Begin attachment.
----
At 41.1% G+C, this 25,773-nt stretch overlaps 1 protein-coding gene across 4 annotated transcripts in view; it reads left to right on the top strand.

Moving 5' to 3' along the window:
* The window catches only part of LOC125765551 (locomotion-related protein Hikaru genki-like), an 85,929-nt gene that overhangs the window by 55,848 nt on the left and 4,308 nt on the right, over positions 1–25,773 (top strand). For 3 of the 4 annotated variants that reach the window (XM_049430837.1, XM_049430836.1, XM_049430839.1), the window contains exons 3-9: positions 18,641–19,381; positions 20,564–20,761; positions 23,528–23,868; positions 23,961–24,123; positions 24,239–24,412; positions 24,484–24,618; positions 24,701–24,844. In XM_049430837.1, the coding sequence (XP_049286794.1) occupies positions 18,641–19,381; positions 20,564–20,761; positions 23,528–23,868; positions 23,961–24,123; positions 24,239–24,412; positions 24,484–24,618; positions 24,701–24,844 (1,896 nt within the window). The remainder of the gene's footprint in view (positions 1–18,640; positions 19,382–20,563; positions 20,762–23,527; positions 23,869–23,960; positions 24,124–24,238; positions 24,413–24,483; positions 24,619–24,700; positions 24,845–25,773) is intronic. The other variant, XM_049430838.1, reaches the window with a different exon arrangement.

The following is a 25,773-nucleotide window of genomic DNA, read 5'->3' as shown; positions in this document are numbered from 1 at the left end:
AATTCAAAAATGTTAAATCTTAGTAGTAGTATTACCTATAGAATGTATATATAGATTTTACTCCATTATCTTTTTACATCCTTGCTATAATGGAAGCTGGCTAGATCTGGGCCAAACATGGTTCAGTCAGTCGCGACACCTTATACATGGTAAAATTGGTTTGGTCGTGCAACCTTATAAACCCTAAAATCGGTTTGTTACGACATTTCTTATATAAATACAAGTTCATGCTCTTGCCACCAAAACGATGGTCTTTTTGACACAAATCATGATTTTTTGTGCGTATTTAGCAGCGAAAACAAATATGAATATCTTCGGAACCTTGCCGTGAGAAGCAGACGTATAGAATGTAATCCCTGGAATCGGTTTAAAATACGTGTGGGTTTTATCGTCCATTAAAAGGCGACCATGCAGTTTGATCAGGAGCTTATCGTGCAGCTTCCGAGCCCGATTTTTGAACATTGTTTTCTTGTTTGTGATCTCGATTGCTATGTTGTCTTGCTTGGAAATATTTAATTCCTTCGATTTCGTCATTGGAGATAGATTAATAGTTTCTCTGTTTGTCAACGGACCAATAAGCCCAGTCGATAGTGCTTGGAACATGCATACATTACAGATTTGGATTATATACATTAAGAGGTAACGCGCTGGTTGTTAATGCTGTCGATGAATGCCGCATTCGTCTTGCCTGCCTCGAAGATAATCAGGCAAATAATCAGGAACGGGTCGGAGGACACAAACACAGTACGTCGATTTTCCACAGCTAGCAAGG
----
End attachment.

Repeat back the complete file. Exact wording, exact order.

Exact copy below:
At 41.1% G+C, this 25,773-nt stretch overlaps 1 protein-coding gene across 4 annotated transcripts in view; it reads left to right on the top strand.

Moving 5' to 3' along the window:
* The window catches only part of LOC125765551 (locomotion-related protein Hikaru genki-like), an 85,929-nt gene that overhangs the window by 55,848 nt on the left and 4,308 nt on the right, over positions 1–25,773 (top strand). For 3 of the 4 annotated variants that reach the window (XM_049430837.1, XM_049430836.1, XM_049430839.1), the window contains exons 3-9: positions 18,641–19,381; positions 20,564–20,761; positions 23,528–23,868; positions 23,961–24,123; positions 24,239–24,412; positions 24,484–24,618; positions 24,701–24,844. In XM_049430837.1, the coding sequence (XP_049286794.1) occupies positions 18,641–19,381; positions 20,564–20,761; positions 23,528–23,868; positions 23,961–24,123; positions 24,239–24,412; positions 24,484–24,618; positions 24,701–24,844 (1,896 nt within the window). The remainder of the gene's footprint in view (positions 1–18,640; positions 19,382–20,563; positions 20,762–23,527; positions 23,869–23,960; positions 24,124–24,238; positions 24,413–24,483; positions 24,619–24,700; positions 24,845–25,773) is intronic. The other variant, XM_049430838.1, reaches the window with a different exon arrangement.

The following is a 25,773-nucleotide window of genomic DNA, read 5'->3' as shown; positions in this document are numbered from 1 at the left end:
AATTCAAAAATGTTAAATCTTAGTAGTAGTATTACCTATAGAATGTATATATAGATTTTACTCCATTATCTTTTTACATCCTTGCTATAATGGAAGCTGGCTAGATCTGGGCCAAACATGGTTCAGTCAGTCGCGACACCTTATACATGGTAAAATTGGTTTGGTCGTGCAACCTTATAAACCCTAAAATCGGTTTGTTACGACATTTCTTATATAAATACAAGTTCATGCTCTTGCCACCAAAACGATGGTCTTTTTGACACAAATCATGATTTTTTGTGCGTATTTAGCAGCGAAAACAAATATGAATATCTTCGGAACCTTGCCGTGAGAAGCAGACGTATAGAATGTAATCCCTGGAATCGGTTTAAAATACGTGTGGGTTTTATCGTCCATTAAAAGGCGACCATGCAGTTTGATCAGGAGCTTATCGTGCAGCTTCCGAGCCCGATTTTTGAACATTGTTTTCTTGTTTGTGATCTCGATTGCTATGTTGTCTTGCTTGGAAATATTTAATTCCTTCGATTTCGTCATTGGAGATAGATTAATAGTTTCTCTGTTTGTCAACGGACCAATAAGCCCAGTCGATAGTGCTTGGAACATGCATACATTACAGATTTGGATTATATACATTAAGAGGTAACGCGCTGGTTGTTAATGCTGTCGATGAATGCCGCATTCGTCTTGCCTGCCTCGAAGATAATCAGGCAAATAATCAGGAACGGGTCGGAGGACACAAACACAGTACGTCGATTTTCCACAGCTAGCAAGG